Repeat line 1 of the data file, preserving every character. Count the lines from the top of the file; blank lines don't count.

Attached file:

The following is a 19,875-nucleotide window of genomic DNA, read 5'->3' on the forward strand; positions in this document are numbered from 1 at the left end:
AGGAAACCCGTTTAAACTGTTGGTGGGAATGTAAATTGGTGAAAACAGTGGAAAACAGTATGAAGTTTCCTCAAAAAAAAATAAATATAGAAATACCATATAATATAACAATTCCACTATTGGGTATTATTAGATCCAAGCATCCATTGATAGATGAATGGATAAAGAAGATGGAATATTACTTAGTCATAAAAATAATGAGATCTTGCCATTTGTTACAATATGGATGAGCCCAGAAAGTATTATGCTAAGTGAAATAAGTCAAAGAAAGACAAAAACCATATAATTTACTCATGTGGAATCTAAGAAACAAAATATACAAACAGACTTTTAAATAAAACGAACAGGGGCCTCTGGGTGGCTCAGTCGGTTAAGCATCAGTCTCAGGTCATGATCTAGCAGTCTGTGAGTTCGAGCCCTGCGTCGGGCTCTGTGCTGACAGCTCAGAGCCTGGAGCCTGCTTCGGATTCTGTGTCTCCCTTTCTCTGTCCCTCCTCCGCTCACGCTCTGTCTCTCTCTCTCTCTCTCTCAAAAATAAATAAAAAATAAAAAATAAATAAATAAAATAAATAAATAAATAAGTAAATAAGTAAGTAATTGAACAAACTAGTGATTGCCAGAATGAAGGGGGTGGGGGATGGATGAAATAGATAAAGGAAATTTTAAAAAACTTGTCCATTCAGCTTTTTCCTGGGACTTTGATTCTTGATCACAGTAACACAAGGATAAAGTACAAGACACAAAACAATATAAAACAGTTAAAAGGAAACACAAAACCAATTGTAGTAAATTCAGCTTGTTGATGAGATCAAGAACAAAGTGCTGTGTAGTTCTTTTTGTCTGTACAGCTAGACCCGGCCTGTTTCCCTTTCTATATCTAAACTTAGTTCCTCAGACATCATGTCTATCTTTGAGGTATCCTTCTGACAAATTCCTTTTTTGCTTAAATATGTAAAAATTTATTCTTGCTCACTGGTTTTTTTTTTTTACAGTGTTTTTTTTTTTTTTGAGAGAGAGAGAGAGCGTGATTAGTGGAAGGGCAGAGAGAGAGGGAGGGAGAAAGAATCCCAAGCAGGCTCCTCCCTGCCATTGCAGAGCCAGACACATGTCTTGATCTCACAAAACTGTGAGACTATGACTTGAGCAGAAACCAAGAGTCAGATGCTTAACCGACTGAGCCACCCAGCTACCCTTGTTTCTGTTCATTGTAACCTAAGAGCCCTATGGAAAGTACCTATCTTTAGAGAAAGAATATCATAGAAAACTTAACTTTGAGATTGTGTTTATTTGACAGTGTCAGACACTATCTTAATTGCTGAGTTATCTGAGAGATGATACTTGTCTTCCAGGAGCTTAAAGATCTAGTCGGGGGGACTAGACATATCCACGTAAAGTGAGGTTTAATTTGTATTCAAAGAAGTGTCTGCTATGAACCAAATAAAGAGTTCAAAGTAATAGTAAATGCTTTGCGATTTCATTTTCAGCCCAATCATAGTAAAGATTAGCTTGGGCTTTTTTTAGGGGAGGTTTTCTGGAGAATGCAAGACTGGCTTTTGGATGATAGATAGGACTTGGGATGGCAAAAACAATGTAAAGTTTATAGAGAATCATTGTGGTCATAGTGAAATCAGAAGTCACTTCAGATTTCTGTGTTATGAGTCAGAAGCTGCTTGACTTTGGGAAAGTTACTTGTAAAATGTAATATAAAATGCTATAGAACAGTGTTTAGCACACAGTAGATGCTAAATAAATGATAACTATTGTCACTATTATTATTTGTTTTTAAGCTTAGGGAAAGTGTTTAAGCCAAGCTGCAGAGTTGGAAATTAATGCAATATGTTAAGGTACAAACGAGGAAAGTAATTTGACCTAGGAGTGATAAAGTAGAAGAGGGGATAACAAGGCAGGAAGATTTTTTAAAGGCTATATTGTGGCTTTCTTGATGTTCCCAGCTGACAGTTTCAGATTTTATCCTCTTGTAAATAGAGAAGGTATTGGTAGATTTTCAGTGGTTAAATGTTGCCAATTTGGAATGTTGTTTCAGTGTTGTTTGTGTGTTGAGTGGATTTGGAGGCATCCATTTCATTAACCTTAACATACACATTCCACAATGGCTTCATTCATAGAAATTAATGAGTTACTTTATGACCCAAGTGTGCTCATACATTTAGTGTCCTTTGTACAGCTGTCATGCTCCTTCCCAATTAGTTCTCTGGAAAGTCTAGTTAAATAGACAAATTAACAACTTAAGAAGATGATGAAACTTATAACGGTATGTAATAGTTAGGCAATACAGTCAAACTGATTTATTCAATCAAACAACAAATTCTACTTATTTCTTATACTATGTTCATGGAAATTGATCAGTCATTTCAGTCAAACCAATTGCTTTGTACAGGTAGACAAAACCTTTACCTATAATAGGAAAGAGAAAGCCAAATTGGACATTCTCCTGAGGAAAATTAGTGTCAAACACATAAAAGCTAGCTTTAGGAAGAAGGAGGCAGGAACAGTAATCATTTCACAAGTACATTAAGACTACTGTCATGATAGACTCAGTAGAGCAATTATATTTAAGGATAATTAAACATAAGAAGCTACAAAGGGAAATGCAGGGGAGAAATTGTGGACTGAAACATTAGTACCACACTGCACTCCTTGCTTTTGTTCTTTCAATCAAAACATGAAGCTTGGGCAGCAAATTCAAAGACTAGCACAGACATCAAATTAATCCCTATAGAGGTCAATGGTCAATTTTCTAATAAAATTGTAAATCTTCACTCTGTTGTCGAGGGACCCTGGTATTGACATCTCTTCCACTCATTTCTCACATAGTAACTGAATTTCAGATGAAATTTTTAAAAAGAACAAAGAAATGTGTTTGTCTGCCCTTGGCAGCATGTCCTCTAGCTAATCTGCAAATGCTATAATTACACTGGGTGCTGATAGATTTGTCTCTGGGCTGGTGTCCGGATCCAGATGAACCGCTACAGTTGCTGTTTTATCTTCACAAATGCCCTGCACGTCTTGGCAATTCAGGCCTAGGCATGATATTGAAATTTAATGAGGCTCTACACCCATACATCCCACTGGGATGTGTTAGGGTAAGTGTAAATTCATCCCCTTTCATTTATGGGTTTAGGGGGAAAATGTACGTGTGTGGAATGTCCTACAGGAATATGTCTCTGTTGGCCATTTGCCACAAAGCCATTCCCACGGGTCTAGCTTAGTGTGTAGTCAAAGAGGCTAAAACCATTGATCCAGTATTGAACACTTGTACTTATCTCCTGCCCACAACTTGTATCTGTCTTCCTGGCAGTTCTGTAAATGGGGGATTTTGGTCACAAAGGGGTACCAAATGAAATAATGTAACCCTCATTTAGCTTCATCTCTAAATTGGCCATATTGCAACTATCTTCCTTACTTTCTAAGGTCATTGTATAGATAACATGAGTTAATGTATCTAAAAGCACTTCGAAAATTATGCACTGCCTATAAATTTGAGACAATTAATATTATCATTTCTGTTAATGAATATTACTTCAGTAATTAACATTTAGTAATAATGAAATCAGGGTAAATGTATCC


The following is a 19,875-nucleotide window of genomic DNA, read 5'->3' on the forward strand; positions in this document are numbered from 1 at the left end: